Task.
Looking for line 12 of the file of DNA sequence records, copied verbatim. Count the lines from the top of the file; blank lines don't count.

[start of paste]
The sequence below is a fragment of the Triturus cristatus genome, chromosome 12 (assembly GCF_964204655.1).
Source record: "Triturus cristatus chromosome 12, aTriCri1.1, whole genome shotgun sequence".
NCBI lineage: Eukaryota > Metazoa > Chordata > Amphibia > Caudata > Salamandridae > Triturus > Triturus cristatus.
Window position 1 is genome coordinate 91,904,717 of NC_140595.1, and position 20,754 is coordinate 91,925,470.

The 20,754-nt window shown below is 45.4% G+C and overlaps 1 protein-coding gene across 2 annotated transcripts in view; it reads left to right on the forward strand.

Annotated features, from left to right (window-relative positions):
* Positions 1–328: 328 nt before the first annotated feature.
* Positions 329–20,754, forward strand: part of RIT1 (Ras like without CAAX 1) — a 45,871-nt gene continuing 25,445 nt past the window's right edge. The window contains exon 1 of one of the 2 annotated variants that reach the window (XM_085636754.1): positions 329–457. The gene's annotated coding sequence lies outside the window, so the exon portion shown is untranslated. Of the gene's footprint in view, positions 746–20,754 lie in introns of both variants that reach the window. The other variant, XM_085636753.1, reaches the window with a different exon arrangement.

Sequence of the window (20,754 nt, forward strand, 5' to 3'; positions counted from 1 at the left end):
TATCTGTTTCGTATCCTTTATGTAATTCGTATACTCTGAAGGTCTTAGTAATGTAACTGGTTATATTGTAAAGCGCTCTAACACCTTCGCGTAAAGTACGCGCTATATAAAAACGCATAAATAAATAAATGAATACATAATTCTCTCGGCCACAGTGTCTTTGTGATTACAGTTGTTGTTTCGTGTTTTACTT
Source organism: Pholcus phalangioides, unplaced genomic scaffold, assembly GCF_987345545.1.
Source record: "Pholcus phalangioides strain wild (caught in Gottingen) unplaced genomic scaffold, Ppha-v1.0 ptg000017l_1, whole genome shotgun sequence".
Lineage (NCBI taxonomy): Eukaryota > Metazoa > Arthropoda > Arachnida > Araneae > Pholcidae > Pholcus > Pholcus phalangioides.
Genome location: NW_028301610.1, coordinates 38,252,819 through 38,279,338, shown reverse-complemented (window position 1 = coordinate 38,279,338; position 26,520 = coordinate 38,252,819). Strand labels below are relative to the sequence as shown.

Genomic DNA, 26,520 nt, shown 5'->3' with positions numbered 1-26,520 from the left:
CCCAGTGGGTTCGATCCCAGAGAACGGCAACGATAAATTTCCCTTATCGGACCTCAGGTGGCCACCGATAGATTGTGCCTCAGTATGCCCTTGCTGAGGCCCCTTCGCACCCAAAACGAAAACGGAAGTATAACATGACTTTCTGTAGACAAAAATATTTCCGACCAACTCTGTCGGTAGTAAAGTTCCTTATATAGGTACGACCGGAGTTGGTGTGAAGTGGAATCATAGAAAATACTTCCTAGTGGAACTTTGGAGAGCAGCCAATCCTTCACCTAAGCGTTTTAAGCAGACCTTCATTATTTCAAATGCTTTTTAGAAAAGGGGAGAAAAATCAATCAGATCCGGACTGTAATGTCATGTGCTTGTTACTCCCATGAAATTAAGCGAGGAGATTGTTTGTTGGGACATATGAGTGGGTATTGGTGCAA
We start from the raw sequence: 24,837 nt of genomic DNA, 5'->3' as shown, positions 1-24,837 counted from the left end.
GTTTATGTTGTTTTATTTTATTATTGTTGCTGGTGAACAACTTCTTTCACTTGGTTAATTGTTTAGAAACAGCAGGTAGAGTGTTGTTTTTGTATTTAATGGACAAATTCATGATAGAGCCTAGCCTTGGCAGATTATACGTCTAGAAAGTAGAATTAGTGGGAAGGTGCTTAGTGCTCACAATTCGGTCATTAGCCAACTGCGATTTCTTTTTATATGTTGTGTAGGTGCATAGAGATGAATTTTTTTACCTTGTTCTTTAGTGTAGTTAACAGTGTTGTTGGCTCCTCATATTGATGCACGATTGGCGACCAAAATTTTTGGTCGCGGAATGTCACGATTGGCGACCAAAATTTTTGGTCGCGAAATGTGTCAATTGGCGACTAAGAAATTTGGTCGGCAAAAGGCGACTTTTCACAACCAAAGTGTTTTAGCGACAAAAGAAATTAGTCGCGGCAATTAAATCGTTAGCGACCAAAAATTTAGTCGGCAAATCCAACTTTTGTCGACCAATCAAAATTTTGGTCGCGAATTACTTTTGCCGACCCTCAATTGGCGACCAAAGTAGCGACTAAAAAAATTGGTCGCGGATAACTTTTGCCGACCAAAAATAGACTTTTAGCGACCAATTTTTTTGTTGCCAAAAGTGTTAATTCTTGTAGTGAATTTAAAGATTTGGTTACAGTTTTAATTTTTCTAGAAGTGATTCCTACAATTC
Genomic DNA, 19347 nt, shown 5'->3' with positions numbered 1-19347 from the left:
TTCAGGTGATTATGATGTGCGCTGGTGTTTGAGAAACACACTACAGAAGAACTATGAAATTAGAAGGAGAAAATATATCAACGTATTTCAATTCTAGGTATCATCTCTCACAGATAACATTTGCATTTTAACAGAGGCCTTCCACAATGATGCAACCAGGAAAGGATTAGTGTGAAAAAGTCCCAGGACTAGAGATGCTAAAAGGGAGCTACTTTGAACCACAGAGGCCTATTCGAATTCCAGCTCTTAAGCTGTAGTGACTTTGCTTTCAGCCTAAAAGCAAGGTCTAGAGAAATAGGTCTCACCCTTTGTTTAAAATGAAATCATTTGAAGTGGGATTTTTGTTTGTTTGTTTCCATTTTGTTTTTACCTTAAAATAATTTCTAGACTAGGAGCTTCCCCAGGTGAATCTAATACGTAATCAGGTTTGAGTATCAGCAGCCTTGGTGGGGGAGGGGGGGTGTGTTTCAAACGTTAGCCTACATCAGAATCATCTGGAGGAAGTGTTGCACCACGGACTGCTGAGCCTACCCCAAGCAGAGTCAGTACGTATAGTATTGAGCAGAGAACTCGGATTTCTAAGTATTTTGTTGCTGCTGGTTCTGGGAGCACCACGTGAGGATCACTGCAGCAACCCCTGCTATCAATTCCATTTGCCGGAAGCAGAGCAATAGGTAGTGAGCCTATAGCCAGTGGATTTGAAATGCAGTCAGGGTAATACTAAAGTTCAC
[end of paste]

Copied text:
Source record: "Pholcus phalangioides strain wild (caught in Gottingen) unplaced genomic scaffold, Ppha-v1.0 ptg000017l_1, whole genome shotgun sequence".